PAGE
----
Fortier et al. (2020): “Radiocarbon (14C) dates in terrestrial and aquatic environments, Bylot Island, Nunavut”, https://doi.org/10.5885/45651CE-C6FD628F45E44578
The video supplement is available at https://doi.org/10.5446/43923. It shows an underwater camera video of submerged degraded ice-wedge polygons at the bottom of the peripheral shallow platform of Gull Lake, Bylot Island, Nunavut, Canada (as in Bouchard et al., 2015b). Water depth is approximately 1 m. Footage was collected in July 2014.
S1: computed tomography (CT) scanning of a 109 cm long sediment core collected in June 2015 in Gull Lake, Bylot Island, Nunavut, Canada. Methods as in Calmels and Allard (2004) (one table (Table S1) and two figures (Figs. S1–S2)). S2: plates (photographs) of the most abundant fossil diatoms found in a 109 cm long sediment core collected in June 2015 in Gull Lake, Bylot Island, Nunavut, Canada. Methods as in Bouchard et al. (2013b) (one figure (Fig. S3)). S3: lake-water temperatures recorded at the bottom of a thermokarst lake (2014–2015), Bylot Island, Nunavut, Canada (one figure (Fig. S4)). The supplement related to this article is available online at: https://doi.org/10.5194/tc-14-2607-2020-supplement.
FB, DF, RP and IL designed the methodological approach. FB, MP and VB conducted a first analysis of the data and produced the figures. DF and IL funded fieldwork sampling and analyses. FB prepared the article with contributions from all co-authors.
The authors declare that they have no conflict of interest.
We are grateful to the team of Gilles Gauthier (Dept. of biology, U. Laval), the Centre for Northern Studies (CEN) and the staff of the Sirmilik National Park (Parks Canada) for logistical support and access to Bylot Island. We sincerely thank Vilmantas Prėskienis and Audrey Veillette for their leadership in conducting field surveys in 2015 (GPR and sediment coring) and for providing much needed help during an emergency evacuation. We also thank Jean-Philippe Tremblay and Yoan LeChasseur for fieldwork preparation assistance, Maxime Tremblay for his help in the field, Arianne Lafontaine and Andréanne Lemay for their help in the laboratory, Louise Marcoux and Sylvie St-Jacques for their assistance in drafting figures, and Stéphanie Coulombe for inspiring discussions while preparing the first draft of the manuscript. We are also very thankful to the community and the people of Mittimatalik (Pond Inlet) for access to the territory. Finally, we thank two anonymous reviewers and the editor for insightful and useful comments that greatly improved the quality of the article.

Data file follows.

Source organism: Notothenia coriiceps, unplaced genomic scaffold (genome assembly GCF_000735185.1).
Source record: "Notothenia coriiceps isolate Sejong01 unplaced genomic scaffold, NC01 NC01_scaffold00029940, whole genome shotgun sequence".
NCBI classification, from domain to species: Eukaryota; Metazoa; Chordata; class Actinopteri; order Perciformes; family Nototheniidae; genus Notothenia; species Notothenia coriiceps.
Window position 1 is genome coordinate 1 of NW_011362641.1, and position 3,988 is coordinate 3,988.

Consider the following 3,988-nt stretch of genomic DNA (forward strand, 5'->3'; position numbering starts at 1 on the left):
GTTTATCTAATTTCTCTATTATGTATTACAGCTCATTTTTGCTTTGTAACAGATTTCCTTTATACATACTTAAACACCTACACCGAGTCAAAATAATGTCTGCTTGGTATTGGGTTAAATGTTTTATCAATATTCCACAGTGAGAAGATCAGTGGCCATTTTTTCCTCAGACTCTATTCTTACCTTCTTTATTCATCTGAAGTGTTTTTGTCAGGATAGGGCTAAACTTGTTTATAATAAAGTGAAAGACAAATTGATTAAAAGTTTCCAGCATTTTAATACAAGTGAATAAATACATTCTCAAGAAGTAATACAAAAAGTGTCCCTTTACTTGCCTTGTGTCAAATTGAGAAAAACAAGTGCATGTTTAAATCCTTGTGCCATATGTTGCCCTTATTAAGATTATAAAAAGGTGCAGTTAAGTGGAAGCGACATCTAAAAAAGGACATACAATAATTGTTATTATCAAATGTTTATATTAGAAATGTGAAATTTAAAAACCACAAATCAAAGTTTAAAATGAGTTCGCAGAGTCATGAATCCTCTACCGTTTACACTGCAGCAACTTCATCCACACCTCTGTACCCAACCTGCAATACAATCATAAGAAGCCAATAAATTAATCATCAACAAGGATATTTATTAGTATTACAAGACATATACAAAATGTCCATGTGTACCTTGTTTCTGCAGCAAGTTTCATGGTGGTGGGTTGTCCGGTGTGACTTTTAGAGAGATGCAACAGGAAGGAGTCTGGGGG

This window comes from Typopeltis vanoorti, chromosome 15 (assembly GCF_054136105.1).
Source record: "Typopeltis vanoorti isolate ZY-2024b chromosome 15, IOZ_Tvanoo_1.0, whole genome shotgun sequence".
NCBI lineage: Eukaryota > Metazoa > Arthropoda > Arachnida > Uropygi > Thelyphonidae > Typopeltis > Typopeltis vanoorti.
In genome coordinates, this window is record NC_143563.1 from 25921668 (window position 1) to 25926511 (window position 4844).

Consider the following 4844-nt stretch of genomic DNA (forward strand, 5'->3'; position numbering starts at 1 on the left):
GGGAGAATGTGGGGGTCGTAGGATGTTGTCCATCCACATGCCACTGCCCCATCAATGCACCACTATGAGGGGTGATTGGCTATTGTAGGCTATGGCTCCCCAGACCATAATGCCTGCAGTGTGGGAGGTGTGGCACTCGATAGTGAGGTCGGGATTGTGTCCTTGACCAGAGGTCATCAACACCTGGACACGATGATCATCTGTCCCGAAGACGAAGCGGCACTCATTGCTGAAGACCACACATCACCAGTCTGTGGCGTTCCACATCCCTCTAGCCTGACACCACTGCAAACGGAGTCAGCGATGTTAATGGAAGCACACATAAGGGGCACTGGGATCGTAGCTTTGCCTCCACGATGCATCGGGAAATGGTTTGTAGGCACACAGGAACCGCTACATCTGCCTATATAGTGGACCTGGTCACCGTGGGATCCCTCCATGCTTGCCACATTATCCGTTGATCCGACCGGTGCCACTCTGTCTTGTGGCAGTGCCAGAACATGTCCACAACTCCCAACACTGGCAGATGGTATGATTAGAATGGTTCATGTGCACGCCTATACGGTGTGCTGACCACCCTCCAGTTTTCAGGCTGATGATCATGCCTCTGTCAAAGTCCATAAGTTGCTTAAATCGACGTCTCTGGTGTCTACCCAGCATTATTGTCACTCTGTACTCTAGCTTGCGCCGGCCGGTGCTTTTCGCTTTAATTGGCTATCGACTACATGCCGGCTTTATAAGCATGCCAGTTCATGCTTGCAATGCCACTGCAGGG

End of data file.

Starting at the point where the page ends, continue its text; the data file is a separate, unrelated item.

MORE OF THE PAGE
This research has been supported by the W. Garfield Weston Foundation (W. Garfield Weston Postdoctoral Fellowship in Northern Research), ArcticNet, the Natural Sciences and Engineering Research Council of Canada (NSERC), the Polar Continental Shelf Program (PCSP) of Natural Resources Canada, the NSERC Discovery Frontiers grant “Arctic Development and Adaptation to Permafrost in Transition” (ADAPT), and the NSERC CREATE program EnviroNorth.
This paper was edited by Peter Morse and reviewed by two anonymous referees.